My tiny speck of planet Earth looks like this:
To the locals’ dismay I actually like it. I understand the haters – dangerous roads, health hazards, those who need shelter, crazy heating costs.
Don’t imagine that this winter love comes from a “sunny disposition”. Nope. I fight my own negativity. All. The. Time.
But here are ten reasons why a snowy cold winter is still a rock star:
1. WHITE, WHITE, WHITE – It could be ugly brown or grey but we get WHITE, fluffy stuff. It reflects and magnifies our little bit of sunlight.
2. NO BUGS. NO WEEDS – Without these temperatures, bugs, plant diseases, and weeds would be a disaster come summer.
3. YEARLY RESET – The land rests and restores. Without it there would not be enough nutrients for green growing things. I need that reset too.
As we celebrate the holidays, I am grateful for my blog readers, businesses, artists, and activists. Each year I meet more and more people creatively using their talents for good.
To the Market – Survivor Made Goods
Purposeful Design – Handmade furniture that creates jobs
The Feather and Arrow – Quilts that support anti-slavery efforts (pictured above)
Better Way Imports – Fair Trade goods
Mercy Rising – book to help you find your place in the world of compassionate giving
Mercy Rising – scarf shop – Slavery prevention in Asia
Blessings for Baher – Help a family recover from a medical crisis
Forever WE Dolls – A doll for you and a doll for kids with cancer
Compassion International – Sponsor a Child
College Park Church - Build Schools in India
The Mantis and the Moon – Son of Laughter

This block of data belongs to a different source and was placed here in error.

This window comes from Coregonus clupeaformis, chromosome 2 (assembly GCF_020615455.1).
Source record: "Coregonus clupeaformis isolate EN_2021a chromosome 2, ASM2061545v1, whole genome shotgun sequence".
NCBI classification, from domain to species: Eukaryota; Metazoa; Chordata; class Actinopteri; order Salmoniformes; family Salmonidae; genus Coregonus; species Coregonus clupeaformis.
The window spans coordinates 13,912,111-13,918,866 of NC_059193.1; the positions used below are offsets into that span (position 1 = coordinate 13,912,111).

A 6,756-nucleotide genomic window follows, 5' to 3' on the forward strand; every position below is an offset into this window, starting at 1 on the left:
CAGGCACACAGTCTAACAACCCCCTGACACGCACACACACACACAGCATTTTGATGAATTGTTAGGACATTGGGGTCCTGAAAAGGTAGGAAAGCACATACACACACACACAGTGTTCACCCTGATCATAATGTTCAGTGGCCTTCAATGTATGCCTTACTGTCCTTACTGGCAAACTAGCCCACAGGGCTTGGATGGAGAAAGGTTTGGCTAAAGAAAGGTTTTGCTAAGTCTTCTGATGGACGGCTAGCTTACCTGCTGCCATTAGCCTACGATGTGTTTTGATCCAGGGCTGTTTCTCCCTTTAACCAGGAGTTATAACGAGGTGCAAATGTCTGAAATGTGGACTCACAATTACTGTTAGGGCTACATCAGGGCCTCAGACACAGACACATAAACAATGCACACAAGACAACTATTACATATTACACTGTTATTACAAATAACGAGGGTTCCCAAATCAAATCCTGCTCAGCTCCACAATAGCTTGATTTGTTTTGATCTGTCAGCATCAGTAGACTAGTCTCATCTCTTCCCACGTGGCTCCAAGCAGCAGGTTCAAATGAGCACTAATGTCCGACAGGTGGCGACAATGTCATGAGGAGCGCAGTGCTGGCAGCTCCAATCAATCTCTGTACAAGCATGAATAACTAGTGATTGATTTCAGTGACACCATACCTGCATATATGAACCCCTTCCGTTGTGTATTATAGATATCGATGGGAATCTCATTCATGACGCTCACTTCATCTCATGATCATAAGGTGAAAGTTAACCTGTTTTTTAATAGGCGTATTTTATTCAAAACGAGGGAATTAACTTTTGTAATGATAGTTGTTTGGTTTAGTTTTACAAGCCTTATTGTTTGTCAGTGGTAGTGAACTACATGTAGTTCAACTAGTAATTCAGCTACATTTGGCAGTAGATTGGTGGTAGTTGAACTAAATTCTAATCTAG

After All These Years – Andrew Peterson
Mortar and Stone – Jill Phillips
Mysteries of the Kingdom – Aaron J Robinson
The Harpooner – Thomas McKenzie
On Being a Writer – Charity Singleton Craig
Living into Focus: Choosing What Matters in an Age of Distraction – Arthur Boers
Jamin Still – oil painting, prints including Christmas Cards
Joe Sutphin – illustration
Joetography – Photographs/Art Prints
(Guest post today from writer Charity Singleton Craig. She can be found at Bringing Words to Life, The High Calling, Tweet Speak Poetry, and in her upcoming book On Being a Writer)
Our dinner table discussion started innocently enough when I said something about my husband and four step-sons being the “men” of the house. I don’t even remember why, but as quickly as the words escaped my lips, our youngest said, “You called us ‘men.’ We’re not men are we?” At age eleven, “man” was a stretch.
“I just meant that you all are ‘males,’” I said, trying to back my way out of the discussion.
“But you said ‘men,’” he replied. And he was right. “How old do you have to be to become a man?”
This year has felt like a year of rain. With a hard year of uncertainty, we both were bone weary, and even packing up the car seemed a chore. Where in the world would we find the soul energy to interact with new people?
(image @Mark Geil)
(From the Archives)
Out of breath, out of time.
I lunch and wait for the next appointment.
Long days line up like dominoes ready to topple.
Unexpected fellows – these tall trees and ruins that hum a tune from A Secret Garden.